<link rel="stylesheet" href="Content/bootstrap.min.css" />
  <link rel="stylesheet" href="Content/epoch.min.css" />

  <script src="Scripts/jquery-1.11.0.js"></script>
  <script src="Scripts/bootstrap.min.js"></script>
  <script src="Scripts/jquery.signalR-2.1.2.min.js"></script>
  <script src="Scripts/angular.min.js"></script>

  <script src="Scripts/d3.min.js"></script>
  <script src="Scripts/epoch.min.js"></script>
  <script src="Scripts/ng-epoch.js"></script>
  <script src="Scripts/pie-chart.min.js"></script>

  <script src="app/app.js"></script>
  <script src="app/services.js"></script>
  <script src="app/directives.js"></script>
  <script src="app/controllers.js"></script>

</head>
  <body ng-app="angularServiceDashboard">
  </body>
</html>

There are a few things going on here. We are, first and foremost, adding all of our dependencies so they load up. Secondly, we are referencing a few new files (all of the files in the app folder) that do not exist yet. We will write those next.

Let’s go into our app folder and create our app.js file. This is a very simple file.

'use strict';

var app = angular.module('angularServiceDashboard', ['ng.epoch','n3-pie-chart']);
app.value('backendServerUrl', 'http://sitepointsignal.cloudapp.net/');

This file does a few things for us. It sets up our main application module angularServiceDashboard and injects in two of our external references – ng.epoch, which is our Epoch.js Directive for Angular, and the n3-pie-chart, which is a charting library made for Angular and is properly structured.

If you notice, we also inject in a value for the backendServerUrl, which of course is hosted somewhere else and which we plan to consume here.

Let’s create a service factory class that will bind to the URL of the server. This will be our services.js file we referenced in our HTML, and it will go into the app folder:

'use strict';

app.factory('backendHubProxy', ['$rootScope', 'backendServerUrl', 
  function ($rootScope, backendServerUrl) {

    function backendFactory(serverUrl, hubName) {
      var connection = $.hubConnection(backendServerUrl);
      var proxy = connection.createHubProxy(hubName);

      connection.start().done(function () { });

      return {
        on: function (eventName, callback) {
              proxy.on(eventName, function (result) {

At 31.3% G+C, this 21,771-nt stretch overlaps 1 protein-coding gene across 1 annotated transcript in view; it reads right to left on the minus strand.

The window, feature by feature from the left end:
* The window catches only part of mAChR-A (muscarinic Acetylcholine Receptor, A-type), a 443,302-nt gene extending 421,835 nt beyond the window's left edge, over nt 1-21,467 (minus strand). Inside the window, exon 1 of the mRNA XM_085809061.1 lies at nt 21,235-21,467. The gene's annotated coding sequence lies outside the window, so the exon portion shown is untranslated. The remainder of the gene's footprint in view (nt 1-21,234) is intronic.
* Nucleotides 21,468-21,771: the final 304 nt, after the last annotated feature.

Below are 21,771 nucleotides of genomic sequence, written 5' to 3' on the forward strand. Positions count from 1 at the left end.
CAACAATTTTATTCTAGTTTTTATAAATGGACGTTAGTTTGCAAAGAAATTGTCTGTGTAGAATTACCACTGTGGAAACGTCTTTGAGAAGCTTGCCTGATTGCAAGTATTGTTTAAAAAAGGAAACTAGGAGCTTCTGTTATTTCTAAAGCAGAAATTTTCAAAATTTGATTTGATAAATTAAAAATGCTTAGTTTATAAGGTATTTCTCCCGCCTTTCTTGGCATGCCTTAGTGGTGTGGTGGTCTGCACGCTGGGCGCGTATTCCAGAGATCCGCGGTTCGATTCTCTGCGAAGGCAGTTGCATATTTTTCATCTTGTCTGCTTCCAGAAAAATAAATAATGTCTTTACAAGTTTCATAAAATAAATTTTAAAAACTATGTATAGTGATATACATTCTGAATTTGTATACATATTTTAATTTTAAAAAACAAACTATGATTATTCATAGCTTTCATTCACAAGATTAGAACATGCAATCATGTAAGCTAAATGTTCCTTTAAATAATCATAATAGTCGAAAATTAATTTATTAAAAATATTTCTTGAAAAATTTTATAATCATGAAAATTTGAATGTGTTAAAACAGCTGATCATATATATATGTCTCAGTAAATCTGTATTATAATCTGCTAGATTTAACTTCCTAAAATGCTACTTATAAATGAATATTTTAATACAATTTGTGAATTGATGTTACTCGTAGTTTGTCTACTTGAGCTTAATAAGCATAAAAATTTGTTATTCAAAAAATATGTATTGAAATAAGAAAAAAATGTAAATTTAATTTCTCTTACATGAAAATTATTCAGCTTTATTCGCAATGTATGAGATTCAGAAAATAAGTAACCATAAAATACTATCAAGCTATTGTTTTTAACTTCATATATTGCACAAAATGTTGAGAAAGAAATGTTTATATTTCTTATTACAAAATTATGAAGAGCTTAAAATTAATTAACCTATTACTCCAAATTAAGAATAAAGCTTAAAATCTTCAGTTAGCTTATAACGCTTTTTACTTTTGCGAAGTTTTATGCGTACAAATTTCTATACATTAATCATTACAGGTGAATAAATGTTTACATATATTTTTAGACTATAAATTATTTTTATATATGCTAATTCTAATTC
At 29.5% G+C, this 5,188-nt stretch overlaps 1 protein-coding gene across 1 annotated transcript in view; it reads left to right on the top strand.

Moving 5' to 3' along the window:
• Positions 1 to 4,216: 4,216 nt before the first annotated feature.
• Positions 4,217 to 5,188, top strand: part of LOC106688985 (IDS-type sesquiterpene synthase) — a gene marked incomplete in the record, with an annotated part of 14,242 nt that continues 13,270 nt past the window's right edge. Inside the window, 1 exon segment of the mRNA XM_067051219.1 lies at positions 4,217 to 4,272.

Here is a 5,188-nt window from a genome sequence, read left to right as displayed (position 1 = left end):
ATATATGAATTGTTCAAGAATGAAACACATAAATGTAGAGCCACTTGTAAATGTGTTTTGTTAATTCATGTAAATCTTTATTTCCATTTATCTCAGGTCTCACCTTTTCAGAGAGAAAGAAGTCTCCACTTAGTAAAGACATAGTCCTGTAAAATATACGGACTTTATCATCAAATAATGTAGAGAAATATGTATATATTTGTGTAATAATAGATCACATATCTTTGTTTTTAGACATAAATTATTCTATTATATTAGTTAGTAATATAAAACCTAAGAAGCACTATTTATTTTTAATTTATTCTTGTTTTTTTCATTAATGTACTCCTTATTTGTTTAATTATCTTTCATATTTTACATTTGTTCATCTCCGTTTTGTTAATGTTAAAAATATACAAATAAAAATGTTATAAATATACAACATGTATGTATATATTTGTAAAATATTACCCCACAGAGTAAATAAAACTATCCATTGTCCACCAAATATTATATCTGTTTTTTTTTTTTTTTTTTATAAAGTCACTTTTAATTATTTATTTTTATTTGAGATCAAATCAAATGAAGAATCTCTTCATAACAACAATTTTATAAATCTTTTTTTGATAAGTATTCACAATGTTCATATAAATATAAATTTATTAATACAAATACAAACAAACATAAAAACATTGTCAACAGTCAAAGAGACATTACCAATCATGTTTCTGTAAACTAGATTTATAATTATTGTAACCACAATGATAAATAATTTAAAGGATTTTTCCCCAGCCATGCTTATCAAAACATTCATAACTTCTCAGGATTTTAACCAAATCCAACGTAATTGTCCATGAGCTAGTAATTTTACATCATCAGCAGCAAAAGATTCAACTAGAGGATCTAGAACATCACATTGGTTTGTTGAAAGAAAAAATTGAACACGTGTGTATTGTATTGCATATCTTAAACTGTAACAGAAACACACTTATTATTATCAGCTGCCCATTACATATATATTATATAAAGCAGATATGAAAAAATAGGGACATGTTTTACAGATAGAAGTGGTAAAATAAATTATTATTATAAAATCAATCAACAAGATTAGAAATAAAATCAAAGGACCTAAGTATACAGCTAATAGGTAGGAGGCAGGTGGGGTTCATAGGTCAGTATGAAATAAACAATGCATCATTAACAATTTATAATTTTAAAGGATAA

$rootScope.$apply(function () {
                  if (callback) {
                    callback(result);
                  }
                 });
               });
             },
        invoke: function (methodName, callback) {
                  proxy.invoke(methodName)
                  .done(function (result) {
                    $rootScope.$apply(function () {
                      if (callback) {
                        callback(result);
                      }
                    });
                  });
                }
      };
    };

    return backendFactory;
}]);

This bit of code uses the popular on and off (with no off since we don’t need it here) subscription pattern, and encapsulates all of the communication with SignalR for our app by using an Angular factory.

This code may seem a bit overwhelming at first, but you will understand it better when we build our controllers. All it does is take in the URL of our back-end SignalR server and the SignalR hub name. (In SignalR you can use multiple hubs in the same server to push data.)

Additionally, this code allows the SignalR Server, which is sitting on another box somewhere, to call our app through the on method. It allows our app to call functions inside of the SignalR Server through the invoke method.

Next up, we need our controllers, which will bind our data from the service to our scope. Let’s create a file called controllers.js in our app folder.

'use strict';

app.controller('PerformanceDataController', ['$scope', 'backendHubProxy',
  function ($scope, backendHubProxy) {
    console.log('trying to connect to service')
    var performanceDataHub = backendHubProxy(backendHubProxy.defaultServer, 'performanceHub');
    console.log('connected to service')
    $scope.currentRamNumber = 68;

    performanceDataHub.on('broadcastPerformance', function (data) {
      data.forEach(function (dataItem) {
        switch(dataItem.categoryName) {
          case 'Processor':
            break;
          case 'Memory':
            $scope.currentRamNumber = dataItem.value;
            break;
          case 'Network In':
            break;
          case 'Network Out':